Should you get a home inspection on a new construction home?
When a home is new, everything should be perfect, right? The builder will follow all of the manufacturer’s instructions, right? All of the construction workers will do things properly, they won’t take shortcuts, and the city inspectors will double-check to make sure everything is perfect.
Huh. When I say it that way, it sounds kind of naive, doesn’t it?
But even if stuff isn’t right, the builder covers the home with a one-year warranty. You’ll discover any mistakes within the first year of construction, and the builder will fix it… right? Construction defects couldn’t possibly have any long-lasting effects on the durability of a new home… right? It’s new!
Yeah, that’s not true either.
The reality with new homes
I’ve blogged about new construction defects many times, with my last post on new construction inspections including over 45 photos of crazy new-construction defects. My mega-post from the previous year had over 150 photos of new construction defects. I even teach a one-hour class to real estate agents on just this topic, stressing the importance of new construction home inspections. I also teach a two-hour version of that class to home inspectors.
For this post, I’d like to share a story about the most recent new-construction home inspection that I did. Well, technically, this was a one-year warranty inspection. The homeowner didn’t get a home inspection at purchase time because the builder’s rep had convinced her of all the myths listed above.
After living in the home for just under a year, this particular homeowner had enough funky things show up that she began to lose faith in her builder, so she hired me to inspect her home before her one-year warranty expired.
The Homeowner’s Story
I began the inspection the same way that I start every inspection; by asking questions and listening. This homeowner, we’ll call her Sarah, had dealt with unusual amounts of frost and ice on all of her door hinges and latching hardware for the exterior doors. She showed me photos of the frost and was generous enough to let me use them for this blog post.
The owner assumed that the seals on the doors weren’t good, and the builder agreed to re-do the weatherstripping.
I asked the homeowner about her whole-house humidifier; she kept it running during the winter, but not at a high enough setting to justify all of the frost. I said I’d try to get that figured out.
Sarah also told me that her home felt ‘stuffy’ during the winter. She was concerned that there was a problem with her energy recovery ventilator (ERV) because her filters never got dirty. Sarah brought this up to the builder, who sent the HVAC installer out to check on the installation. The HVAC installer assured Sarah that everything was properly installed, and everything was working properly. He even took the time to go outside with her and point out both the intake and exhaust terminals.
I started my inspection by turning on all of the bathroom exhaust fans, the clothes dryer, the kitchen exhaust fan, and the ERV to high.
Next, I headed outside to inspect the exterior. I accounted for the bath fan exhausts, the dryer exhaust, and the kitchen exhaust, but I couldn’t find the terminals for the ERV, nor for the make-up air intake duct.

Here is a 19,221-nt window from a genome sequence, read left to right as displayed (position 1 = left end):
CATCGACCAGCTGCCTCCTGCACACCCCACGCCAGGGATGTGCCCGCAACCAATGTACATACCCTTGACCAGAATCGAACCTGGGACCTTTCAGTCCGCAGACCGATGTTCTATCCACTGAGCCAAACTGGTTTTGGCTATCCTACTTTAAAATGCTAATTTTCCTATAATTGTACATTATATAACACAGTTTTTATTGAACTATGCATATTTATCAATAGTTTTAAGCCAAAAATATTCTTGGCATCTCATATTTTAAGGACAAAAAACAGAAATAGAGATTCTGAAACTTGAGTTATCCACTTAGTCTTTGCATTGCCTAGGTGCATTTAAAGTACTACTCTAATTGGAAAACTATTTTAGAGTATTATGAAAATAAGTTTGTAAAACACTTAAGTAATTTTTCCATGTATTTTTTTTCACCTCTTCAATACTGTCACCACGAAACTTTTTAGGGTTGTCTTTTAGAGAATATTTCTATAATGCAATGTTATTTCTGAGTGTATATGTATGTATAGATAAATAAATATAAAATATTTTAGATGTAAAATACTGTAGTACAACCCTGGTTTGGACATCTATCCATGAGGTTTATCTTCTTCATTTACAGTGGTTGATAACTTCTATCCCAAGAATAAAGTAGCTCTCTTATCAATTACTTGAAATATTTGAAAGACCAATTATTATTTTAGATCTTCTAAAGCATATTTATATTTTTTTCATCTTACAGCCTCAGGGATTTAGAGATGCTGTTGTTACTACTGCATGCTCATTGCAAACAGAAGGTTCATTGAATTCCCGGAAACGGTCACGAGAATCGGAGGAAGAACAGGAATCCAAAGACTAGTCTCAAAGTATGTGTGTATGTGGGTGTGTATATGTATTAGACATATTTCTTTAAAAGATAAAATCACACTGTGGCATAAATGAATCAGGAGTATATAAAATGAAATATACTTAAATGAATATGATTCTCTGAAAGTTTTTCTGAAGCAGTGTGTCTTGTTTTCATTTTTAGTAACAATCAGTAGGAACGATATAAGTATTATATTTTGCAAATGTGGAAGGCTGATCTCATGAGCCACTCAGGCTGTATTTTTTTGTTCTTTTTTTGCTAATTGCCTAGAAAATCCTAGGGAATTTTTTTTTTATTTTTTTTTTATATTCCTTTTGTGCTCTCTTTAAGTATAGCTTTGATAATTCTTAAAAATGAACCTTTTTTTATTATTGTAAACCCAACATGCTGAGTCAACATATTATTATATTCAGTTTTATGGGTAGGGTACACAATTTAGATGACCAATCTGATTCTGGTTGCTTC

Because I had already done several one-year warranty inspections in this neighborhood, knew exactly where the ERV ducts should be located, which was at the soffit at the back of the house. Also, it looked like the builder knew where they were supposed to go because there were markings at the soffit.
I put my ladder up to this area and put my ear to the soffit to make sure that the builder hadn’t simply forgotten to cut out the holes. No such luck. I couldn’t hear a thing.
I went back inside and scanned the ERV intake and the make-up air intake, with all of the exhaust appliances still running full blast. This was a 40-degree day, so the interior of the make-up air duct should have been close to 40-degrees, but it was exactly the same temperature as the rest of the room. This clearly indicated that the ducts for the ERV and make-up air intakes were not run to the exterior.
None of the ducts had been run to the exterior, so make-up air for the exhaust appliances had to leak into the home through unintended openings, such as those around the doors. There was no problem with the weatherstripping at the doors. Frost accumulated throughout the winter because there was no make-up air duct, and this was exacerbated by the fact that the ERV was doing squat all winter long.
For every cubic foot of indoor air that leaves the home, one cubic foot of outdoor air replaces it. This is Building Science 101.
The homeowner complained to the builder about these issues, and the builder’s HVAC technician made this single, retired woman think that she was going crazy. When he pointed out the ERV intake and exhaust, he was actually pointing out the bath fan terminal and the clothes dryer terminal.
The builder needs to correct the ERV installation, along with the make-up air duct. That will solve all of the homeowner’s woes in one fell swoop.
There is value in having new homes inspected, and the best time to have this done is before you purchase the home. It’s far more convenient to deal with problems before you move in. The average homeowner doesn’t have the knowledge to know when things aren’t installed properly, and many construction workers don’t either. Don’t skip the home inspection; it’s a very small investment. In next week’s blog post, I’ll discuss the three types of new construction inspections; pre-drywall, final inspection, and one-year warranty inspections.